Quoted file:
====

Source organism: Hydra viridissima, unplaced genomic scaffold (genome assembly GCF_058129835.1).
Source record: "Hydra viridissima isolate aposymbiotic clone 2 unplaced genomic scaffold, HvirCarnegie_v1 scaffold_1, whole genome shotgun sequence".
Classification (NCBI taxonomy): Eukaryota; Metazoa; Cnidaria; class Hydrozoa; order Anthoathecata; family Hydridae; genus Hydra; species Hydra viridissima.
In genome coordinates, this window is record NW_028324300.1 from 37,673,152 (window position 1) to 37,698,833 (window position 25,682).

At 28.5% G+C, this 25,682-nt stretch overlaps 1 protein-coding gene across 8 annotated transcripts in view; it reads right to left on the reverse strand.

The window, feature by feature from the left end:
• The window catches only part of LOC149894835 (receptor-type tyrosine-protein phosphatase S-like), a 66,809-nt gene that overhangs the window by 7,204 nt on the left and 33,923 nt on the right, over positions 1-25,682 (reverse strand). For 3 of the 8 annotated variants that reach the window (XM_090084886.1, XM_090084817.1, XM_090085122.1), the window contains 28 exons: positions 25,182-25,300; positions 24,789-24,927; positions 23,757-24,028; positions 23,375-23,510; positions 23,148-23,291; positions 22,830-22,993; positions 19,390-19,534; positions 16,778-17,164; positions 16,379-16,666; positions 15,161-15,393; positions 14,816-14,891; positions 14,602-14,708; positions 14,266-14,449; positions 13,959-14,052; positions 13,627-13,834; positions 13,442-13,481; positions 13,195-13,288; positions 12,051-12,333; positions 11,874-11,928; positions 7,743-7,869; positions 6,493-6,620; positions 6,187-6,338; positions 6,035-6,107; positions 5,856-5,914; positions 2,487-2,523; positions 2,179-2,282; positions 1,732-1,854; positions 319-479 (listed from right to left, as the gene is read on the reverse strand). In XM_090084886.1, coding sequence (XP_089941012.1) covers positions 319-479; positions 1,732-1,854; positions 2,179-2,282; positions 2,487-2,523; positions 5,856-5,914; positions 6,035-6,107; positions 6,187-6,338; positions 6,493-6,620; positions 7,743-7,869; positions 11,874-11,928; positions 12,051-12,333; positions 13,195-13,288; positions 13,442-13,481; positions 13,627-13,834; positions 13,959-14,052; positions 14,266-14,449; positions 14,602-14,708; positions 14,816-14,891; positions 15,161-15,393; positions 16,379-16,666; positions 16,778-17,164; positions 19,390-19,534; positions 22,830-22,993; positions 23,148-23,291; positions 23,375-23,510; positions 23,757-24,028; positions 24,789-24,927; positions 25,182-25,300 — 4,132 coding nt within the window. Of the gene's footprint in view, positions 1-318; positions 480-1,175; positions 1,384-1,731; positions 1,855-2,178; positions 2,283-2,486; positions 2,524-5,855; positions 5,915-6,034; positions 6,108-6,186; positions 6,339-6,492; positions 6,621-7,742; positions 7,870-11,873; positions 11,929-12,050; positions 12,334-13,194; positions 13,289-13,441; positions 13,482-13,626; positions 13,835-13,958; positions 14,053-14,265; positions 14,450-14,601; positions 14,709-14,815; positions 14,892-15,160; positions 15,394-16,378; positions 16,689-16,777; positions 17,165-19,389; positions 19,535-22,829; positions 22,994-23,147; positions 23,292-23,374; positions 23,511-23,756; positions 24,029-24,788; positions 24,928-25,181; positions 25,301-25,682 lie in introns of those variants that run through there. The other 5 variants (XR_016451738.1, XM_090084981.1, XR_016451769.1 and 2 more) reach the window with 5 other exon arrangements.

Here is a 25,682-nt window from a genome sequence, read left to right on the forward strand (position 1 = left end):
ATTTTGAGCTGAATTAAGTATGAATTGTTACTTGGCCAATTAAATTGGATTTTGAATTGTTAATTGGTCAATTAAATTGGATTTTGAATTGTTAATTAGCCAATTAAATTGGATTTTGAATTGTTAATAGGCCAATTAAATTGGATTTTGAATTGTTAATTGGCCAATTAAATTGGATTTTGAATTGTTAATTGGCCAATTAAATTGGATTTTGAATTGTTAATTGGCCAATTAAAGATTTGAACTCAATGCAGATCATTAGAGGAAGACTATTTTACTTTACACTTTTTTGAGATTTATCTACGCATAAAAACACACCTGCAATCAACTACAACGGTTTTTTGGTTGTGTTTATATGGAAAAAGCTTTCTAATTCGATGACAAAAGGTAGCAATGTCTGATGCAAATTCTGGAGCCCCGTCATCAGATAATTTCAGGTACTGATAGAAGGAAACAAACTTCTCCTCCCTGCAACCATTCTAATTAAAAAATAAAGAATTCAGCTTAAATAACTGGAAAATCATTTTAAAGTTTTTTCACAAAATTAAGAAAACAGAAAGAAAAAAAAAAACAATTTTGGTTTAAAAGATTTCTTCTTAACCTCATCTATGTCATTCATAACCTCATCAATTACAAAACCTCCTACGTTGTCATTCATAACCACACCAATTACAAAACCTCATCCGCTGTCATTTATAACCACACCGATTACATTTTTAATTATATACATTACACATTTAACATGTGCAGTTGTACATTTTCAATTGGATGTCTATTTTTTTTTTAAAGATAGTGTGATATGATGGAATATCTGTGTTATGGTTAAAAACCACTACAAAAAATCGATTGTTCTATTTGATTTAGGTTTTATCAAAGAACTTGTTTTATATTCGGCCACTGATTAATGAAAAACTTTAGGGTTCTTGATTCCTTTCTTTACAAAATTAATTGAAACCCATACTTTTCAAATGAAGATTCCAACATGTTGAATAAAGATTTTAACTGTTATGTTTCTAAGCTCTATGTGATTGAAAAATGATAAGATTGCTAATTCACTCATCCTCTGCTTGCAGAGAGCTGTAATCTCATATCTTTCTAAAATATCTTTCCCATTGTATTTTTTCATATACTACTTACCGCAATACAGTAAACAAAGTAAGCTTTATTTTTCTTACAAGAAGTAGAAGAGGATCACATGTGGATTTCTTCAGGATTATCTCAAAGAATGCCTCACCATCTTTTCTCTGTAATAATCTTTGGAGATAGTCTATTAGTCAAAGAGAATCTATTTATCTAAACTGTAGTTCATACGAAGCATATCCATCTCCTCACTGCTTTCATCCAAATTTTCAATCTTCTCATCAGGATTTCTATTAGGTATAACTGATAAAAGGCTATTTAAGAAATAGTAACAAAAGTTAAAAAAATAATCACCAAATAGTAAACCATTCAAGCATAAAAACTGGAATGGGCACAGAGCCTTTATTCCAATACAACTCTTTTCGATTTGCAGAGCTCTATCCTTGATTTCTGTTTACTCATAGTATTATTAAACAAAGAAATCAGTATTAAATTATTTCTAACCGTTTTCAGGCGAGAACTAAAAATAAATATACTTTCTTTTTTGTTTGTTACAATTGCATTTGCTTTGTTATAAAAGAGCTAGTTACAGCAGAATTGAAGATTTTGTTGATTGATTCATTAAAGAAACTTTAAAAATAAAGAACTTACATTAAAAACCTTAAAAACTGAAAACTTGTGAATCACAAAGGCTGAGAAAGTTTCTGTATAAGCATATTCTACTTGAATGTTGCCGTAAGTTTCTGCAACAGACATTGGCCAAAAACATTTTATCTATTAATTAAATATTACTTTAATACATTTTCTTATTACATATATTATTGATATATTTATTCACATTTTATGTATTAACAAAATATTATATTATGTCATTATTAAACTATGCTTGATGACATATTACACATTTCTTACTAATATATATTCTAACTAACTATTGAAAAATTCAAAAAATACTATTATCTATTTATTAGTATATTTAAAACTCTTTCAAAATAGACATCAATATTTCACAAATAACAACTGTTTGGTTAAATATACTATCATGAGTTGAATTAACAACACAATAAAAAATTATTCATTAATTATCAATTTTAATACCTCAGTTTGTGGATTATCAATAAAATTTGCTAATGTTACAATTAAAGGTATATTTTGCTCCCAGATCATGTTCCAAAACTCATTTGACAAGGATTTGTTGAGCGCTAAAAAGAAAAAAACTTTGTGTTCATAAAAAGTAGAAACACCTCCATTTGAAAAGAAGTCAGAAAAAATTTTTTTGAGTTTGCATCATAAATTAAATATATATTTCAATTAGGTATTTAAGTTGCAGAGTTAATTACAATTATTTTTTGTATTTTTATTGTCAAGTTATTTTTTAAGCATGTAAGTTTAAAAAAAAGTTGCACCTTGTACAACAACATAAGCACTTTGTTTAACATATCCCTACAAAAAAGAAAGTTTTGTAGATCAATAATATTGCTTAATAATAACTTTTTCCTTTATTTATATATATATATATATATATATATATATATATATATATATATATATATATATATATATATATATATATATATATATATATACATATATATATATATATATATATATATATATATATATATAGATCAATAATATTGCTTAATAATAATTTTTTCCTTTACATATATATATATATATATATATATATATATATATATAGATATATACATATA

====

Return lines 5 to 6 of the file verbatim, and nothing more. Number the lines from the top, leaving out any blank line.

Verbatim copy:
At 28.5% G+C, this 25,682-nt stretch overlaps 1 protein-coding gene across 8 annotated transcripts in view; it reads right to left on the reverse strand.

The window, feature by feature from the left end: